An Example of an Interesting Advertising Venue

I’m always looking out for novel ways of merchandising. Going to my local, but not chain, coffee shop I spied something pretty nifty. Normally, a generic cup of coffee looks, well, generic. Here is an example that we all know.

What did I find at my coffee shop last night? This clever bit of advertising on a previously generic accessory.

To me, this is a wonderful bit of advertising that works for both the advertiser and the coffee shop, if things are done well. Obviously, it is great for the fresh breath people, they put their ads right where people get a case of bad breath, and to be honest, I think a lot of people need that ad-reminder! I hope that this works out well for the coffee shops, where they get these insulators at least free if not get a little stipend from using them.

My one thought about these pieces is that they have a bit of a flaw, and that happens when someone goes to handle the drink. Another concern is that the coupon is kind of unuseable as a coupon. I am sure the bar code is scannable, but I am not sure who would clip this and take it to a store for redemption, but then again, I don’t know any coupon-cutters….

When the customer grabs the drink the ad becomes obscured by the act of holding the beverage. I am sure there’ll be a bit of “gee! what does your drink say!” push when these things first hit the street, but it won’t last long after there’s a lot in the wild. The configuration really only works when a person is not holding the beverage – probably not the best situation for a carry-out item.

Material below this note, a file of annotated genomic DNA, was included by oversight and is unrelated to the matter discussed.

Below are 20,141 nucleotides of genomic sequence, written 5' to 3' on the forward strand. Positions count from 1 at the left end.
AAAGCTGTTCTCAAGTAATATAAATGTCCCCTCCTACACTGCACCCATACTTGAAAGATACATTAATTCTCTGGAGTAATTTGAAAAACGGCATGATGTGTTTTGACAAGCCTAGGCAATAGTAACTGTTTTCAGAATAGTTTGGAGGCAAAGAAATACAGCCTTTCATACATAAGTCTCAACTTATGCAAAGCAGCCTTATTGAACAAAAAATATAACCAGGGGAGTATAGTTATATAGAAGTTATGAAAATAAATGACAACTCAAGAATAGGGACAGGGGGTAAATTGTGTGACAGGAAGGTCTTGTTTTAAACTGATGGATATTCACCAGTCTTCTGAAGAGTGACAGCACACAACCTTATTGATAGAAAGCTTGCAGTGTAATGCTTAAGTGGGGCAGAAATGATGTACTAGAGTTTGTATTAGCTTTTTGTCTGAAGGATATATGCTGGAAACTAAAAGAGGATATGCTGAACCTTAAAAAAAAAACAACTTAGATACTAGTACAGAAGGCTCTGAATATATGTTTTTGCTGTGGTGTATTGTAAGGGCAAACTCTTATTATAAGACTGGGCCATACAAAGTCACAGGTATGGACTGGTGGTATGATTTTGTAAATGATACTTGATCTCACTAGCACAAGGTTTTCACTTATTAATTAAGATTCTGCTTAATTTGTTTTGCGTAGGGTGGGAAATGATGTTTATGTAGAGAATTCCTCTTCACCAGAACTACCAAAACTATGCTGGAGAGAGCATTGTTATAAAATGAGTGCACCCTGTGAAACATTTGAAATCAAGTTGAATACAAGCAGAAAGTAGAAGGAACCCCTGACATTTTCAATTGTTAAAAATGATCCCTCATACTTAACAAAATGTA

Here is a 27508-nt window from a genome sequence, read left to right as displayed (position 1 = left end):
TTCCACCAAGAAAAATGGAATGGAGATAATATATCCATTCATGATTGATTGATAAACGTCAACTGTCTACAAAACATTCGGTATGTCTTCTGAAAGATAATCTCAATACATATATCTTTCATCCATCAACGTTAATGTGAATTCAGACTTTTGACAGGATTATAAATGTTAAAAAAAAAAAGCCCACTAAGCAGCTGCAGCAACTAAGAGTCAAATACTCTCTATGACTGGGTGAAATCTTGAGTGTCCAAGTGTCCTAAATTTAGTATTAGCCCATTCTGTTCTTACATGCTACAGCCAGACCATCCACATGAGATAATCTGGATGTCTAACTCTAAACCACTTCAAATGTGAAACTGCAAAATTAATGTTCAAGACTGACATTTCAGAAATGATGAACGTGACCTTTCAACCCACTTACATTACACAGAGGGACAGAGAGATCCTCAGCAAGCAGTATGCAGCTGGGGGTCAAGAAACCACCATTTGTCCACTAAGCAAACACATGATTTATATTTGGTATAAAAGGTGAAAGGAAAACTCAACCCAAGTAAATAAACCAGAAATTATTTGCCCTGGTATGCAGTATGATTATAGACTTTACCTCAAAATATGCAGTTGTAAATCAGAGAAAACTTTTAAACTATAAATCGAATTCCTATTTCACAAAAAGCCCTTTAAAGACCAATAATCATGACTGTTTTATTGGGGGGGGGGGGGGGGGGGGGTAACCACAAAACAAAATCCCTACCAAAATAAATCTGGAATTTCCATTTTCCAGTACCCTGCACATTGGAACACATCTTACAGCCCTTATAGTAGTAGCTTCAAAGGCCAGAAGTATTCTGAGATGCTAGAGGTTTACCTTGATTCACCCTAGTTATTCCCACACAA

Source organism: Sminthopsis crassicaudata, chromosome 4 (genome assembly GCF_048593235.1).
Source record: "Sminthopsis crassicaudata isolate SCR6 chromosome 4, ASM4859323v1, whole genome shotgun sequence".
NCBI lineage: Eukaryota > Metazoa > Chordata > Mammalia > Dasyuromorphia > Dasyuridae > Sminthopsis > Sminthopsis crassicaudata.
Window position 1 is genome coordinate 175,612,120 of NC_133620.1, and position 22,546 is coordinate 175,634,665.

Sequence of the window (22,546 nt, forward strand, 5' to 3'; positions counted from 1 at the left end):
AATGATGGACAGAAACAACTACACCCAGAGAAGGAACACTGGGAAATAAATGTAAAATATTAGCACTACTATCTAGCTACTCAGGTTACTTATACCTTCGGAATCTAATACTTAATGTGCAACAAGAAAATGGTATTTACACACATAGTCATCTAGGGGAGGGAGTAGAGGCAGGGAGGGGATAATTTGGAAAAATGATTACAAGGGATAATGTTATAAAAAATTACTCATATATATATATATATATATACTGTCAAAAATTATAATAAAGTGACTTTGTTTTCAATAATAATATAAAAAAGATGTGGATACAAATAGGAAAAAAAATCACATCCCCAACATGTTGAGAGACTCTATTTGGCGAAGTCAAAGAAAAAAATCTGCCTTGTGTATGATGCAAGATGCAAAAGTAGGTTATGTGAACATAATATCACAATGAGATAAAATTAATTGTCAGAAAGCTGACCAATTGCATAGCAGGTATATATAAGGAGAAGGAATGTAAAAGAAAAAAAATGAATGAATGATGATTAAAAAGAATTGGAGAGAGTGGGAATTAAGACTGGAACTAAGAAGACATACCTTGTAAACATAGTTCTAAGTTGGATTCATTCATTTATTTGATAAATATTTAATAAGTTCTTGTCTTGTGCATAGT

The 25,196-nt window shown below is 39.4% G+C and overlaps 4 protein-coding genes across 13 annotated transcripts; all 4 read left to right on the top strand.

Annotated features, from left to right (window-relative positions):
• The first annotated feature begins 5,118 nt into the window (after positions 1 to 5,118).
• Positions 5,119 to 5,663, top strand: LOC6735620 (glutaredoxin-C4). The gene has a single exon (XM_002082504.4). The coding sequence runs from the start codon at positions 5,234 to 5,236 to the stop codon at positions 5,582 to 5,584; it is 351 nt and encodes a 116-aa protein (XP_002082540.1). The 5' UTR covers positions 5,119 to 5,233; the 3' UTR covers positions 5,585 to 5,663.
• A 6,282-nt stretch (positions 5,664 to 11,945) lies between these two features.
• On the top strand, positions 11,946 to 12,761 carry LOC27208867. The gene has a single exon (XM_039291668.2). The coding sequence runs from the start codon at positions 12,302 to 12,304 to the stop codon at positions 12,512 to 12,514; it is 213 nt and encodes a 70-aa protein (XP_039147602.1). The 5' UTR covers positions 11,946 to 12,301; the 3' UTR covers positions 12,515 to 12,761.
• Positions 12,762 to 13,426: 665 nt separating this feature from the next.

I think the better solution is to place advertising on the lid of the drink. The real estate is far smaller but the ad is visible at nearly any time the container is in view, not to mention every time someone drinks out of the container. I made a quick and dirty version of this below, so you can get an idea of what I am getting at.

Detractors might say, hey what if the user takes the lid off? The answer is that they can take the insulator off as well, but I think the number of concentrated views one would get by placing it at the exact point that everyone looks at when taking a drink, is really real estate that’s nearly priceless. If you could get away with it, the best thing to do would be to completely brand-color the lids and get that whole area sort of effect. I can’t see any reason that Solo® couldn’t tint the plastic to any color of the rainbow for the right price. The biggest issue would be how to get it into coffee shops or wherever. Even a less brand-driven establishment might push back on you owning the tops of their coffee, but a nice stipend for carrying it and some good styling and someone could make it happen.

Now, by releasing this to the interwebs, if anyone takes it, I’d like to see a little kick-back!


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